Sen. Obama in Fayetteville

All right, my original post got "ba-leeted" after I pressed the "Preview" button, so I'm trying to summon up the energy to do a second-go at it. If it's not brilliant and funny, you know why...

I was one of the "handpicked" people who got to attend Sen. Obama's appearance at Fayetteville Technical Community College (FTCC). In the interest of full disclosure, I am 100% a Hillary Clinton supporter. With that said, I found it RIDICULOUS that the local paper, The Fayetteville Observer, headlined today's paper with something to the effect of "Obama to speak to handpicked audience." You want to know how I got chosen? My friend is a HUGE Obama supporter who managed finally to contact someone who was helping with the event. The Obama person then asked my friend to contact military, military families, and veterans to attend. As a veteran of the Iraq war (former Army captain), she let me in (and I was too happy to brag to all my friends that I got my "golden ticket"). But let's review this hand-picked crowd: local elected officials and community leaders (which took up half the room), local Obama supporters, and military, military families and veterans. Let's compare this to the Bush Administration which VETS their audiences.

We talk about how "words" are does "not open to the public" equal "handpicked"? I suppose, but let's talk about connotations of words: A) Sen. Obama spoke to a group of local Democrats and included members of the military, their families, and veterans and B) Sen. Obama spoke to a handpicked audience. Do those sentences convey different messages??

Okay, so my local paper political coverage is bad (they also messed up with a Sunday article about Clinton, but ... whatever). In any case, I arrived at FTCC early this morning, after getting some coffee. One of my friends texted me to tell the security people to let me in the VIP parking (hand-picked parking!!). I entered the lobby of the building, and saw some local elected officials and community leaders hanging around, including our local superdelegate. I met my "party" and we talked about Sen. Obama's speech about race yesterday. I talked about Sen. Clinton's speech and press conference yesterday afternoon that was great, but how it got eclipsed by the Illinois senator (and I understand it...but C-SPAN still needs to post it! It was good!). I saw a few soldiers in uniform. This made me uncomfortable b/c 1) I'm pretty sure it's against regulations to wear your uniform at a political rally and 2) Even if it isn't explicitly wrong, it's IMPLICITLY inappropriate. Put on civilian clothes for an hour, and let's pretend to keep politics out of the military (just like we criticize the Administration for using soldiers as props in their public relations campaigns).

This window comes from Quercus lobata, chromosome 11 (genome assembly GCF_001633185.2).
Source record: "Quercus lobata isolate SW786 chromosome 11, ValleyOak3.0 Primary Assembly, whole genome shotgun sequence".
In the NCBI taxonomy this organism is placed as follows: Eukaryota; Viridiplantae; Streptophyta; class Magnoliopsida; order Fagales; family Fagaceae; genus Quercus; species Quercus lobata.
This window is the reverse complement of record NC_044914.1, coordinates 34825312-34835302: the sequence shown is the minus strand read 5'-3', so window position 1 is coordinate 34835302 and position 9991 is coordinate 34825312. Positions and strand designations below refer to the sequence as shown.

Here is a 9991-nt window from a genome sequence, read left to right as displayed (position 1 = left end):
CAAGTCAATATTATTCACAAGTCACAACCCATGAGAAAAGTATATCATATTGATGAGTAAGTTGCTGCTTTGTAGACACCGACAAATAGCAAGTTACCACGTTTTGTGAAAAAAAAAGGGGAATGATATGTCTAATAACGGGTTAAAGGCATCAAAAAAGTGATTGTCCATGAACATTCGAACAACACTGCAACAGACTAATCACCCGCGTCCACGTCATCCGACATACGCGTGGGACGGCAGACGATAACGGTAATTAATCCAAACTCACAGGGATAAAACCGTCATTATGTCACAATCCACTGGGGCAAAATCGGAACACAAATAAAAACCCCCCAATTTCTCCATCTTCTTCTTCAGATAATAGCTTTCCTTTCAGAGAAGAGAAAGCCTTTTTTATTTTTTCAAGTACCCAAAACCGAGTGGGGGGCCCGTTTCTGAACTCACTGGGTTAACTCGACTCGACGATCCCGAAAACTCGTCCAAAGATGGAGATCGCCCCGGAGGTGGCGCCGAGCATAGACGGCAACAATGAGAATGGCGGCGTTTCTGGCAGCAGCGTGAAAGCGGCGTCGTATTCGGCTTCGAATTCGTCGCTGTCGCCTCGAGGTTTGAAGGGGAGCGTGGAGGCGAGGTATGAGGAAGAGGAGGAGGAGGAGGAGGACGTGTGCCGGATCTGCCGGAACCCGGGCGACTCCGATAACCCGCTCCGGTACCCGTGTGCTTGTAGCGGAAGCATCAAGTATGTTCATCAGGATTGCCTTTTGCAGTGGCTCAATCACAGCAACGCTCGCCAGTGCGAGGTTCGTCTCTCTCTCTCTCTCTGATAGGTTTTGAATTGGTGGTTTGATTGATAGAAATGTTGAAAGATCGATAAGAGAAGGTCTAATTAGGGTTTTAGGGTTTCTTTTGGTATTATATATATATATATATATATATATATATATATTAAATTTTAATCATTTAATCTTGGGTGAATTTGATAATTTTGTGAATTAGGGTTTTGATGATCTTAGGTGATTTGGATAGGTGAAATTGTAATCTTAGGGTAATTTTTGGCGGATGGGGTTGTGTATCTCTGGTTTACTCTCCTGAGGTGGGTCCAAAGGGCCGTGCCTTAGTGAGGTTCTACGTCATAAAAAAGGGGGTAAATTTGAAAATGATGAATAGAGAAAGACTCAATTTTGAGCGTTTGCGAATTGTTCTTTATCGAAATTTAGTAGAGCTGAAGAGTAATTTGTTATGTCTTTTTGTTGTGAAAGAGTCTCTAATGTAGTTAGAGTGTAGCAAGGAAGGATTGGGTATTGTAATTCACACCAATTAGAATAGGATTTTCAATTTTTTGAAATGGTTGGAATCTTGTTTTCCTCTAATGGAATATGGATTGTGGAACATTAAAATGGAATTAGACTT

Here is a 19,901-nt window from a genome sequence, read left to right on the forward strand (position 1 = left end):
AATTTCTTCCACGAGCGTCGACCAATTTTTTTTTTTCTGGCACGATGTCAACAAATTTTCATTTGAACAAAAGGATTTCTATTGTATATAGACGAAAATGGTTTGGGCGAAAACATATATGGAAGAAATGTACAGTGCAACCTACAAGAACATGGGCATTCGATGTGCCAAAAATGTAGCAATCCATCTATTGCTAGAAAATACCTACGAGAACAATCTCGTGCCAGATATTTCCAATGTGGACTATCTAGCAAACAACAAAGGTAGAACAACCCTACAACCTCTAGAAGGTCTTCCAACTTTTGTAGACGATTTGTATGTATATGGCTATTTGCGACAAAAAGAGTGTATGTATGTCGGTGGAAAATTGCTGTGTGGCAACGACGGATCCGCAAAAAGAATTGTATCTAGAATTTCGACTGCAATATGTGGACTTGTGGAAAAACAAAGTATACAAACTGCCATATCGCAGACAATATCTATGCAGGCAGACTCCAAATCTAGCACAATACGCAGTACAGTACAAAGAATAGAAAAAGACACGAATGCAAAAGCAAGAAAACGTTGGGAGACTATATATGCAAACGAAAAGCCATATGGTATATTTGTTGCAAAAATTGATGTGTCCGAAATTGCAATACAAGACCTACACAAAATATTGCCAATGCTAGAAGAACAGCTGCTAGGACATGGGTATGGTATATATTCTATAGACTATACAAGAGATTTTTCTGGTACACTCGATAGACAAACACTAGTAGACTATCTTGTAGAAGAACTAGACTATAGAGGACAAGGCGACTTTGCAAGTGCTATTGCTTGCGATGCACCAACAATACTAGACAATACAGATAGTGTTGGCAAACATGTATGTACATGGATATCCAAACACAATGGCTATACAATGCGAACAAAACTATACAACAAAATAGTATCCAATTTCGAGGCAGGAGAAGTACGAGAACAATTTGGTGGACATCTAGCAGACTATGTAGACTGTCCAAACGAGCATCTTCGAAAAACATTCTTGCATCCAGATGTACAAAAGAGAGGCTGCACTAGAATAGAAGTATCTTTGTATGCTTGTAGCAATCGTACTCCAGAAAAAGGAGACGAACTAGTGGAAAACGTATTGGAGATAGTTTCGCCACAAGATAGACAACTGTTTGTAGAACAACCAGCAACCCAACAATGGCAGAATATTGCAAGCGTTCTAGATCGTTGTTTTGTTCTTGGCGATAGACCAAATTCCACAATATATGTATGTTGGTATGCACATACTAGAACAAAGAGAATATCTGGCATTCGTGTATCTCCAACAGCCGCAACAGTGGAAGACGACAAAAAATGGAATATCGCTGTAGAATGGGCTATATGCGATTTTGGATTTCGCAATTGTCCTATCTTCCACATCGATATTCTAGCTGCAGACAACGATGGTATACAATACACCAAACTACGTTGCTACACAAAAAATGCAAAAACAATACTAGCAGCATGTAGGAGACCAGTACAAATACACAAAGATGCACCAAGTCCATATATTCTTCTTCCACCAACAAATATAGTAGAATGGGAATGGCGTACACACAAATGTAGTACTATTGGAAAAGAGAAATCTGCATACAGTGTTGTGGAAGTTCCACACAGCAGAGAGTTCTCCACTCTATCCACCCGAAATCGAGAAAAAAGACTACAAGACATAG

Eventually we went through security and took our seats. We were still a bit early, so we sat in about the fifth or sixth row of chairs. The press was camped out in the rear of the room. Eventually more people filtered in. The sign on the podium said "Judgement to Lead." So I guess we knew what the message of the day was...(spoiler alert: He said "judgement" about three to four times in his speech).

Our first celebrity sighting was Annie Liebowitz (spelling?), the famous photographer. I don't know how they choose their music, but they needed to fire the DJ. There was some good dance music (I thought to energize the crowd), but then switched to groove music (maybe establish the mood for "cool" Obama, I thought), but then went into Kool and the Gang (...). I was struck that all the staffers for Obama appeared to be young blonde women. Someone told me that most Clinton staffers are young men. Don't know what that's all about!!

The time for the speech to begin came...and passed. Someone said that President Bush was on TV, so that Sen. Obama would probably wait for him to finish until beginning.

At one point, the music seemed to quiet, and there was some ruffling in the curtains from where the senator would enter. The curtains parted, some of the women I was with gasped...then cried out and's...Anderson Cooper!!!! Apparently...he's dreamy. I got caught up in the action and got some pictures of the back of his head.

Forty minutes after when the speech was supposed to begin (what? Are we on Clinton time?!?), the "voice on high" announced the introducer (I forget his name, sadly. He's a Medal of Honor Recipient). The retired officer, after saying that it's tough being a member of the 101st ("Screamin' Eagles!") and appearing in 82nd country (Airborne!! ... I was never 82nd, but still), then said that the medal of honor was non-political, so he would take it off while he spoke (which he did). He then went on to say the country needs good military leaders, and said that for 16 years we haven't had it. I turned to a friend and said, "Um...did he just include Clinton in that?!" Weird. I can only assume he got his math wrong...I can only assume. Hmm.